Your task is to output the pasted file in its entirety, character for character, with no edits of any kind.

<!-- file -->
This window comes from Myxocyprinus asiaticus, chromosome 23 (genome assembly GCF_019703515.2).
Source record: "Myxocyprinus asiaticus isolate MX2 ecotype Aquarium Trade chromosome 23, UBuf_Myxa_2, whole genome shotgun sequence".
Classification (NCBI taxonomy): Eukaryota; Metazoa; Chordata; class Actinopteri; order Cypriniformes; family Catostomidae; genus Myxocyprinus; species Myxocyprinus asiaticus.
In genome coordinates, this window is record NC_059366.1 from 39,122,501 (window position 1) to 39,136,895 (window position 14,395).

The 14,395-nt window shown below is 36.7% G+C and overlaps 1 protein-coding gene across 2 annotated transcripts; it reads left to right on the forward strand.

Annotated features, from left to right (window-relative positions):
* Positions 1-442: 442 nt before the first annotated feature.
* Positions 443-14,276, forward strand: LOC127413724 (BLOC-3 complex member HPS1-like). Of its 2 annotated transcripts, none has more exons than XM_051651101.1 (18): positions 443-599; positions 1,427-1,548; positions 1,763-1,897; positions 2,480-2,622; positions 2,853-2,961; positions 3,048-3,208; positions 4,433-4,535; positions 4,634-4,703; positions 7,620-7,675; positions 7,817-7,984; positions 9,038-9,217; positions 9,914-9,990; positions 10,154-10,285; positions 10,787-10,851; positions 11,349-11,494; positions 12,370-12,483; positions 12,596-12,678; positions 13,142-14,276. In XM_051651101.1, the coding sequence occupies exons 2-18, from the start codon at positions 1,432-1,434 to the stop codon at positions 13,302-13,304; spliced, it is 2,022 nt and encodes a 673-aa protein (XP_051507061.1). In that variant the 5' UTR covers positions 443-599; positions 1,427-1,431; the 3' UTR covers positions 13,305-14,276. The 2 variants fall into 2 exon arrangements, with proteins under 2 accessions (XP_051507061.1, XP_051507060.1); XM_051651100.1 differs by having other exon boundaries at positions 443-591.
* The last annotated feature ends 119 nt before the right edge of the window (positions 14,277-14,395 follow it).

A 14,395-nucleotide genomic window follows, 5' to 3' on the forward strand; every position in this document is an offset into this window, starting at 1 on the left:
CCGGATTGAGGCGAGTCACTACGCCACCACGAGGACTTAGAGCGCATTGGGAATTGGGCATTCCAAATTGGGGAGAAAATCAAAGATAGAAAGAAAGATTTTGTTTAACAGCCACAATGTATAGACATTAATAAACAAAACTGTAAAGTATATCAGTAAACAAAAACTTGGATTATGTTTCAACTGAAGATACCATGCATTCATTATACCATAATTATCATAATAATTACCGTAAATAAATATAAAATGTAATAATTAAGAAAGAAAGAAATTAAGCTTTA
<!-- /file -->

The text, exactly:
This window comes from Myxocyprinus asiaticus, chromosome 23 (genome assembly GCF_019703515.2).
Source record: "Myxocyprinus asiaticus isolate MX2 ecotype Aquarium Trade chromosome 23, UBuf_Myxa_2, whole genome shotgun sequence".
Classification (NCBI taxonomy): Eukaryota; Metazoa; Chordata; class Actinopteri; order Cypriniformes; family Catostomidae; genus Myxocyprinus; species Myxocyprinus asiaticus.
In genome coordinates, this window is record NC_059366.1 from 39,122,501 (window position 1) to 39,136,895 (window position 14,395).

The 14,395-nt window shown below is 36.7% G+C and overlaps 1 protein-coding gene across 2 annotated transcripts; it reads left to right on the forward strand.

Annotated features, from left to right (window-relative positions):
* Positions 1-442: 442 nt before the first annotated feature.
* Positions 443-14,276, forward strand: LOC127413724 (BLOC-3 complex member HPS1-like). Of its 2 annotated transcripts, none has more exons than XM_051651101.1 (18): positions 443-599; positions 1,427-1,548; positions 1,763-1,897; positions 2,480-2,622; positions 2,853-2,961; positions 3,048-3,208; positions 4,433-4,535; positions 4,634-4,703; positions 7,620-7,675; positions 7,817-7,984; positions 9,038-9,217; positions 9,914-9,990; positions 10,154-10,285; positions 10,787-10,851; positions 11,349-11,494; positions 12,370-12,483; positions 12,596-12,678; positions 13,142-14,276. In XM_051651101.1, the coding sequence occupies exons 2-18, from the start codon at positions 1,432-1,434 to the stop codon at positions 13,302-13,304; spliced, it is 2,022 nt and encodes a 673-aa protein (XP_051507061.1). In that variant the 5' UTR covers positions 443-599; positions 1,427-1,431; the 3' UTR covers positions 13,305-14,276. The 2 variants fall into 2 exon arrangements, with proteins under 2 accessions (XP_051507061.1, XP_051507060.1); XM_051651100.1 differs by having other exon boundaries at positions 443-591.
* The last annotated feature ends 119 nt before the right edge of the window (positions 14,277-14,395 follow it).

A 14,395-nucleotide genomic window follows, 5' to 3' on the forward strand; every position in this document is an offset into this window, starting at 1 on the left:
CCGGATTGAGGCGAGTCACTACGCCACCACGAGGACTTAGAGCGCATTGGGAATTGGGCATTCCAAATTGGGGAGAAAATCAAAGATAGAAAGAAAGATTTTGTTTAACAGCCACAATGTATAGACATTAATAAACAAAACTGTAAAGTATATCAGTAAACAAAAACTTGGATTATGTTTCAACTGAAGATACCATGCATTCATTATACCATAATTATCATAATAATTACCGTAAATAAATATAAAATGTAATAATTAAGAAAGAAAGAAATTAAGCTTTA